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Tuesday, February 26 2019

  • Inge Auerbacher will share story of Holocaust survival at Iowa State

    Inge Auerbacher was one of the very few children who survived Theresienstadt, a concentration camp in Czechoslovakia during World War II. On March 4, Auerbacher will visit Iowa State to share her story as a Holocaust survivor.

  • Iowa attorney general, national faith leader to discuss immigration

    Iowa Attorney General Tom Miller and Rev. Dr. David Vasquez-Levy are coming to Iowa State University this week to discuss immigration laws and the current immigration narrative in the United States.

  • CYstarters businesses make progress with patents, prototypes

    Maintaining momentum after CYstarters is not always easy as entrepreneurs return to class or move on to a full-time job. The progress made after the 10-week summer accelerator ends exemplifies their dedication to get their product to market.

  • Iowa State events planned to shed light on body image issues, eating disorders

    Body Image and Eating Disorder Awareness Week at Iowa State University begins Monday, Feb. 25. The week includes a lecture by a writer and eating disorder recovery coach, as well as events across campus drawing attention to issues of body image, discrimination and eating disorders.

  • ‘White Fragility’ author will discuss racism, social justice while at Iowa State

    A scholar on race issues, particularly how white Americans deal with race and privilege, will speak at Iowa State University on Feb. 26.

  • Engineers develop placenta-on-a-chip to study caffeine transport from mother to fetus

    Iowa State's Nicole Hashemi has used her expertise in microfluidics to lead development of a device that models a human placenta. She and her research team have used the "placenta-on-a-chip" to study transport of caffeine from the mother, across the placental barrier, to the fetus. The journal Global Challenges has just published a paper describing the device and reporting on the caffeine study.

  • Municipal spending outpaces population, income growth in both growing, shrinking counties

    While it’s not surprising that growing counties across the U.S. are increasing total spending as well as capital spending, a new Iowa State University study shows shrinking counties are doing the same. This increased spending puts shrinking counties in an exacerbated downward cycle.

  • Climate change increases potential for conflict and violence

    Images of extensive flooding or fire-ravaged communities help us see how climate change is accelerating the severity of natural disasters. Iowa State researchers say what is not as clear is the indirect effect of these disasters and rapid climate change on violence and aggression. They have identified three ways climate change will increase the likelihood of violence.

  • Prescription opioid overdose deaths falling in Iowa; synthetics and heroin spike new concern

    Stronger regulation and efforts to prescribe fewer opioids have helped reduce overdose deaths in Iowa, but an Iowa State University researcher says another crisis is on the horizon. David Peters, associate professor of rural sociology, expects in the next two to three years the state will see an uptick in overdose deaths from heroin and synthetic opioids, such as fentanyl.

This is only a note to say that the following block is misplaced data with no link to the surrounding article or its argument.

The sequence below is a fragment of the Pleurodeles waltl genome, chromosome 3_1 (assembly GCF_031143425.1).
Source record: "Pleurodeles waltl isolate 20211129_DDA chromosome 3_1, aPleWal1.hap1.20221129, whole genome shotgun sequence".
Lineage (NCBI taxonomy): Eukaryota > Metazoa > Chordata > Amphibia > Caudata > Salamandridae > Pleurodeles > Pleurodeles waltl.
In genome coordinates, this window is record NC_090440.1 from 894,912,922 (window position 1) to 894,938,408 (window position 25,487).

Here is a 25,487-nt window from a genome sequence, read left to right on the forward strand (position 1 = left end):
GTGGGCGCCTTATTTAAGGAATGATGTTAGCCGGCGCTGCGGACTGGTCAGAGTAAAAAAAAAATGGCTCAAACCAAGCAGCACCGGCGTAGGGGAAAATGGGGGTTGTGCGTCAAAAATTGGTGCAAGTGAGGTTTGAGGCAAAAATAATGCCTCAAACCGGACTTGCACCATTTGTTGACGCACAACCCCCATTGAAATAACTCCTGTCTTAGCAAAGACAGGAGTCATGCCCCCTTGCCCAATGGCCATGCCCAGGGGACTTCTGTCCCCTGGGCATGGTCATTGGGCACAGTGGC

• Data mining brings new clarity to plant breeding, according to new Iowa State University study

    Data mining methods that draw on computer science and statistics can bring new clarity for plant scientists trying to design better crop varieties, according to newly published research from an ISU agronomist. The study outlines several data management approaches that can help plant breeders predict the traits of potential hybrids faster and cheaper than growing and testing the plants.

  • Iowa State students come together to study the Beatles

    Jennifer Leptien translated her lifelong passion for the Beatles into a learning opportunity for Iowa State University students. Each spring, students enroll in Leptien and Jason Chrystal’s one-credit honors seminar for a deep-dive into Beatlemania. Over spring break, they’ll travel to Liverpool and London to see where the Fab Four got their start.

  • Crowdsourcing effort aims to unearth new discoveries in “lost” collection at Iowa Lakeside Laboratory

    Citizen scientists can contribute to an effort to enter thousands of preserved organism samples from the Iowa Lakeside Laboratory into an easily searchable database. An ISU scientist overseeing the project said there’s no telling what kind of discoveries may await among the various specimens of plants, insects and animals.

  • Black History Month events planned at Iowa State

    Celebrate Black History Month at Iowa State University with a variety of events recognizing and honoring the achievements and contributions of African Americans. Events range from film screenings to workshops to the annual Iowa State Conference on Race and Ethnicity (ISCORE).

  • Giving high school students the tools to question classic literature

    Generations of students have read Shakespeare and Hemingway for high school literature class and Jeanne Dyches, assistant professor in Iowa State University’s School of Education, would like students to question that tradition. Assigning these texts without questioning issues of race or gender may exclude students who do not see themselves in the text, and make them feel their voices are not valued, she said.